While Arthur’s end may be heart-wrenching to me, I would still like to thank Marc Brown, Carol Greenwald, and the rest of the show’s production team for crafting an amazing, smart, heartfelt, and powerful series that provided me with unforgettable experiences and helped me forge the closest relationships I could ever have with other people. Thanks to these incredible people, the memories I have of the show will never stop me from having a wonderful kind of day.

ARON OLIVA

July 5, 2022


I was Born in Houston, Texas on February 13th, 1996 The Year that Arthur Comes on the air. The funniest part is The Scream, the gasps and Other Silly thing that made me laugh Hard. So funny I Just Peed my pants for Laughing Hard.

Now arthur is Coming to an end and I Wanna Bid Farewell to arthur. Thank you for being A Wonderful Kind of day to our hearts. We will Never forget you. Forever Arthur Read!!

Toy Junk Stuff

February 28, 2022


I have so many fond memories surrounding the show. The show taught me the importance of being a good friend, sibling, and person in general! I would watch the show before and after school every day. I even remember how excited I would be whenever I got to pick an Arthur book from the school book fairs! I dreamt of trying the Little Bo Peep Pot Pie, owning my own Woogle, and meeting Binky… and if I’m being honest, I still do.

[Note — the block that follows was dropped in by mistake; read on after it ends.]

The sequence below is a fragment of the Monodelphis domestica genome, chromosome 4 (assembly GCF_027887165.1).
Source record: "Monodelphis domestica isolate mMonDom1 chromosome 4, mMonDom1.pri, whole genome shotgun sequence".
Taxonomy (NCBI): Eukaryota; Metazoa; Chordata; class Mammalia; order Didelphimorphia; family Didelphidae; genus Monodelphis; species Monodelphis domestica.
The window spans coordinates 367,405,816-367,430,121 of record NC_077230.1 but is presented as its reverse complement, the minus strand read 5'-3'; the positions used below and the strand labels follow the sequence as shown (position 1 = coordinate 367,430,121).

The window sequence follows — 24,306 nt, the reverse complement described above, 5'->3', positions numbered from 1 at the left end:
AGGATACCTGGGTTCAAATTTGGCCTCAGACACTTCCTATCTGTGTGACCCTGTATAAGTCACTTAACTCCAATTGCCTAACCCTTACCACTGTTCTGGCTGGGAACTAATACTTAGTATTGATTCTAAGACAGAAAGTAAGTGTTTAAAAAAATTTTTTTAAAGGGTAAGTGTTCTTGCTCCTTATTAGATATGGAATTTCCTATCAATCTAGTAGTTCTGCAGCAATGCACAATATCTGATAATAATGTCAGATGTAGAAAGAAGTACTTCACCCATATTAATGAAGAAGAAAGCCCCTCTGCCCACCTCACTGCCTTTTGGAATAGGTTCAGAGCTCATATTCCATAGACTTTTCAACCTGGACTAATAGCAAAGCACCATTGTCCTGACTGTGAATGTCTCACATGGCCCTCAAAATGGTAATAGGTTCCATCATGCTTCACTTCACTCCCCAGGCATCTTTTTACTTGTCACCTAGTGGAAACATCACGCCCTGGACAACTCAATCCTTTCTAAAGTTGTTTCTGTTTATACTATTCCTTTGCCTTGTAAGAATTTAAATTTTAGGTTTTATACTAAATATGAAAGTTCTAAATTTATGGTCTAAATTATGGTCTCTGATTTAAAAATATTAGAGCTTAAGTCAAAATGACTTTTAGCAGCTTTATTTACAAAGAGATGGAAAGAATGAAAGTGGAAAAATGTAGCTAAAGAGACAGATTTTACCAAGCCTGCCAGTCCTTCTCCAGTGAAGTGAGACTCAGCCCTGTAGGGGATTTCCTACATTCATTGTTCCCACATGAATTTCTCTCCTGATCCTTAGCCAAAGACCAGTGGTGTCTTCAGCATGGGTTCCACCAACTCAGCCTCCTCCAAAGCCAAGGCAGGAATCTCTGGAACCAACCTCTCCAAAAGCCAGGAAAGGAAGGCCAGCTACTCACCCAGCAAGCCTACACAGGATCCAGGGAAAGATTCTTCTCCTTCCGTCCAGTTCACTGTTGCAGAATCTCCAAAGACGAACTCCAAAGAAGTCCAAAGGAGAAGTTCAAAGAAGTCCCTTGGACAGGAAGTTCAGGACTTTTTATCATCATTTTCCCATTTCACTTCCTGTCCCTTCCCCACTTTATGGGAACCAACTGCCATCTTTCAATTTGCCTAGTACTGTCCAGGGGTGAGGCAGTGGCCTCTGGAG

I go back to watch the episodes and I catch the more subtle jokes, relate to the different characters, and truly appreciate how well the show handles difficult topics. I had a few Arthur toys growing up, but it wasn’t until I got older that I started seriously collecting anything and everything “Arthur”. It’s something that brings me so much joy and it makes me so happy that other people appreciate my collection as well! I’ve connected with so many amazing people through a mutual love for Arthur.

Growing up with Arthur has been such a privilege. He isn’t just a character from a show, or an illustration in a book. Arthur is a best friend!

Matthew (AKA Peeebs)

February 22, 2022


My memories of Arthur go back all the way to early childhood. I was only two years old when the TV show started on PBS, so Arthur has pretty much always been there for me, both on TV and in print. One of my earliest memories from preschool is listening to the teacher read "Arthur's Halloween" to my class. Marc Brown's books were always some of my favorites. I love his artistic style and especially the little hidden "Easter eggs" and unique details in his drawings. I would often find myself doodling Arthur characters in my school notebooks. I like to think that some of Marc Brown’s work had an early influence on the creative side of my brain.

Beyond the books, I’ve become more and more connected with the TV show as well. Arthur was something that my older brother and I both enjoyed. We were big Arthur fans as kids. We memorized a lot of the early episodes, and would competitively guess what episode was coming on next, as soon as the theme song ended. Growing up with 5 TV channels, PBS and Arthur were staples in my after-school routine.